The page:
The Swiss really are as hardworking as their reputation, notching up a record more than seven billion hours of work in a year, according to official data.This content was published on March 29, 2007 - 13:07
The Federal Statistics Office said people worked 42 hours and 20 minutes a week on average.
In all, 7.004 billion of hours were recorded in 2005. That's up 0.4 per cent on the previous year.
In the same period absences increased by 1.9 per cent and overtime remained fairly stable with a fall of 0.1 per cent.
"The number of working hours increased less than the increase in the average number of jobs (1.2 per cent)," a statement said on Thursday.
This was due to slightly fewer working weeks in 2004 and the increase in absences, it added.
Generally, the average working week has changed little over the years. It lessened by eight minutes between 2000-2005 to 42 hours and 20 minutes.
This places the Swiss above the European Union average of 41.6 hours (2001 statistics), but still below Greece and Britain at 46 hours. Neighbouring France has an official 35-hour working week.
However, differences could be seen between volume of work by foreigners and Swiss citizens.
Between 2004-2005 the number of hours worked by foreigners rose by 2.4 per cent whereas the volume worked by the Swiss fell by 0.3 per cent.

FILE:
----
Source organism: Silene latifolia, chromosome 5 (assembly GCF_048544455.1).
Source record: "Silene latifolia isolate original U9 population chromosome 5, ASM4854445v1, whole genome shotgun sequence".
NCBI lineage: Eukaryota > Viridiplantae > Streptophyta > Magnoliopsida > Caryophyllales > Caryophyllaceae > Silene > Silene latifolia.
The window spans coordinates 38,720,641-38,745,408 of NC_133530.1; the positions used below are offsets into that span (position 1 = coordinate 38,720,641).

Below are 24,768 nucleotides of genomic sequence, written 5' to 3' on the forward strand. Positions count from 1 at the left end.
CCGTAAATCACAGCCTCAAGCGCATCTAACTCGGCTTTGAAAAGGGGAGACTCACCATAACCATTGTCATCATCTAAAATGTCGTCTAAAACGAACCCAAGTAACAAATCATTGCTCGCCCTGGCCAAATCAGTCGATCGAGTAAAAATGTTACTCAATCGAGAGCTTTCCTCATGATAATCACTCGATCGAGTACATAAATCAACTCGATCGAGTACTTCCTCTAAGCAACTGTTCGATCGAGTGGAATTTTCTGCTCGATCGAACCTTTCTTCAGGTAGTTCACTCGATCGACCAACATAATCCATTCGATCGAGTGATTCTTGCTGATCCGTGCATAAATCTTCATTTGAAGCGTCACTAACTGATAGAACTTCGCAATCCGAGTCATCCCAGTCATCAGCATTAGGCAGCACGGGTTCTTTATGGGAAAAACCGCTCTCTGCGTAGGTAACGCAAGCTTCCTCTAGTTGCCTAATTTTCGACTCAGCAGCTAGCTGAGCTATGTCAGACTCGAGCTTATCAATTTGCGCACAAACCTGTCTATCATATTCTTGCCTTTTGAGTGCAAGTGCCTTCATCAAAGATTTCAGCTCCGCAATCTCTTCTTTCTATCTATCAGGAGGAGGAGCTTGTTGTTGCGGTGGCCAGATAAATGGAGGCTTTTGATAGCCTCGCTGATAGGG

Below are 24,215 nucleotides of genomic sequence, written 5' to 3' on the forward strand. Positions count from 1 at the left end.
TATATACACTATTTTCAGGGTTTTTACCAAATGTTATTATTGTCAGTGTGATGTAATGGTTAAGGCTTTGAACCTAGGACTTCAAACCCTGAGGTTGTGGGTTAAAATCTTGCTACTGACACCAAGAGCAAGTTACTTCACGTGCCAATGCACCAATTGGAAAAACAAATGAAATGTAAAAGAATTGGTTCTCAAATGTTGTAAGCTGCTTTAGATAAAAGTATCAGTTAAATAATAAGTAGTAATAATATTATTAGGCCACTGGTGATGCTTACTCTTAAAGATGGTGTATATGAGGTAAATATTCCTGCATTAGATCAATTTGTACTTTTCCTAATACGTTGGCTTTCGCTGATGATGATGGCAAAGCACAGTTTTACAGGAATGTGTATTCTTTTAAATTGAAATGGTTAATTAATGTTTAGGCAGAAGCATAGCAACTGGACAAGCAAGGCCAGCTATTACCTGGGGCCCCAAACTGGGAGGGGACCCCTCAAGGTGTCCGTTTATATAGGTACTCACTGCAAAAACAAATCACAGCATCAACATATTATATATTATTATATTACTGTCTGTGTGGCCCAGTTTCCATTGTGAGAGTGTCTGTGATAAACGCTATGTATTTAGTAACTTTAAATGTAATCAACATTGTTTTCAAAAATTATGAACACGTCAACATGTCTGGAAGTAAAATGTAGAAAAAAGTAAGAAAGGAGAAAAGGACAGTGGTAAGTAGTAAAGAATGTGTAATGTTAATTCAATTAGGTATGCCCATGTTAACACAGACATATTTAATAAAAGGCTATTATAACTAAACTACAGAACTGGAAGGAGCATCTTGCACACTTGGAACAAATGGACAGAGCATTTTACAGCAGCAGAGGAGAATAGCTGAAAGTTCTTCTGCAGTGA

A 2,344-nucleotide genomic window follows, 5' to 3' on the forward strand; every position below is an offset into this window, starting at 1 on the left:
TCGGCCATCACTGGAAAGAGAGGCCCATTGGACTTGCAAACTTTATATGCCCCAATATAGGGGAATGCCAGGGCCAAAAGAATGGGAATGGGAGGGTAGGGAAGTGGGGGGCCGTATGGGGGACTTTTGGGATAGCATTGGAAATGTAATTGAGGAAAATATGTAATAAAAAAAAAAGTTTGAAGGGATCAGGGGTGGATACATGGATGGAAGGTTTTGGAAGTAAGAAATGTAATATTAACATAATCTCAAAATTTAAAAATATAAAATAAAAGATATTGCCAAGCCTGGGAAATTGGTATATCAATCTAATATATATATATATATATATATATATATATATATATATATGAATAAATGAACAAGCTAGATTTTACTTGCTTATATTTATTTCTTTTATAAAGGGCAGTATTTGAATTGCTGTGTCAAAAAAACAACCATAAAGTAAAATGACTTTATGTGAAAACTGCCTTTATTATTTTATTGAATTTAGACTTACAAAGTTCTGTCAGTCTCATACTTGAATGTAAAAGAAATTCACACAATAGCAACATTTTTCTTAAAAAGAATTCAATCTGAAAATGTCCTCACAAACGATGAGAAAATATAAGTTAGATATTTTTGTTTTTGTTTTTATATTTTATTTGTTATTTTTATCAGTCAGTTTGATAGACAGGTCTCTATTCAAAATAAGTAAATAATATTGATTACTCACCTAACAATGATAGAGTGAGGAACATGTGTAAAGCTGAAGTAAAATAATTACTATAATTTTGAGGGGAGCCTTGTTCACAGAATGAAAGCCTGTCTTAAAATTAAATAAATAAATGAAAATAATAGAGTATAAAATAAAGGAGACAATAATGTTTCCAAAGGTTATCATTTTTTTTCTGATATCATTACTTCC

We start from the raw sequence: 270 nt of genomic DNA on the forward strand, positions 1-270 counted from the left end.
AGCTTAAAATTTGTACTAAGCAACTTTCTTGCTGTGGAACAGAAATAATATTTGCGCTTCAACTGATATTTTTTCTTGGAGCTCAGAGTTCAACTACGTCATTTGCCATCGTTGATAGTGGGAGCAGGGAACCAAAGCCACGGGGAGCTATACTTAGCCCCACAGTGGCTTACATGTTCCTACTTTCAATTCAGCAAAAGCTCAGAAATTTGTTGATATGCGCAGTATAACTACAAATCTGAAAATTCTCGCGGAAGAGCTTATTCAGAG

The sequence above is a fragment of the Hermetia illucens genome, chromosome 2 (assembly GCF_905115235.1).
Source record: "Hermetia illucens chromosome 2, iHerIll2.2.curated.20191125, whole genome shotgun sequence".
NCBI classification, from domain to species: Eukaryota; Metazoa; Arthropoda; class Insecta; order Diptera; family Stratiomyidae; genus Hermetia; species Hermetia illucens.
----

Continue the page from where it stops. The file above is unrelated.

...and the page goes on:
Foreigners – who account for just over 20 per cent of the population – spent 1.868 billion hours in 2005 at work – slightly more than a quarter of the total hours recorded.
Working hours differed between the sectors. People in farming and forestry clocked up the most per week at 45 hours and 31 minutes.
They were followed by those housing, research and IT occupations (43 hours and 13 minutes), financial and insurance (42 hours and 55 minutes), which also had the most overtime (97 hours per job).
In terms of overtime, the average across the professions was 51 hours. The health and social services sectors did the least at 29 hours per job.
Absences at work were mainly due to health, but also military and civilian service – obligatory for most men – and maternity leave.
However, the hardworking Swiss still take their leisure time seriously.
According to a survey published in February, nearly nine out of ten people said family and friends remained the most significant aspect of their lives.
They said they did not want to work longer hours even if it meant more money.
swissinfo with agencies
Working statistics (2005)
7.004 billion of hours a year.
42 hours and 20 minutes a week.
Absences up by 1.9 per cent.
Overtime down by 0.1 per cent.
The State Secretariat for Economic Affairs (Seco) has raised its Gross Domestic Product growth forecast for 2007 to 2 per cent, up from 1.7 per cent previously.
The forecast for 2008 remains at 1.7 per cent.
Seco said on Thursday that the ongoing positive global economic environment and robust domestic demand had prompted it to raise its 2007 forecast.
It warned though that economic risks such as fluctuations in international financial markets could not be ruled out.
The unemployment rate is supposed to reach 2.8 per cent this year (unchanged) and 2.6 per cent in 2008.
Seco is the Swiss government's centre of expertise for issues relating to economic policy. Its goal is to ensure sustainable economic growth through regulatory and economic policy.
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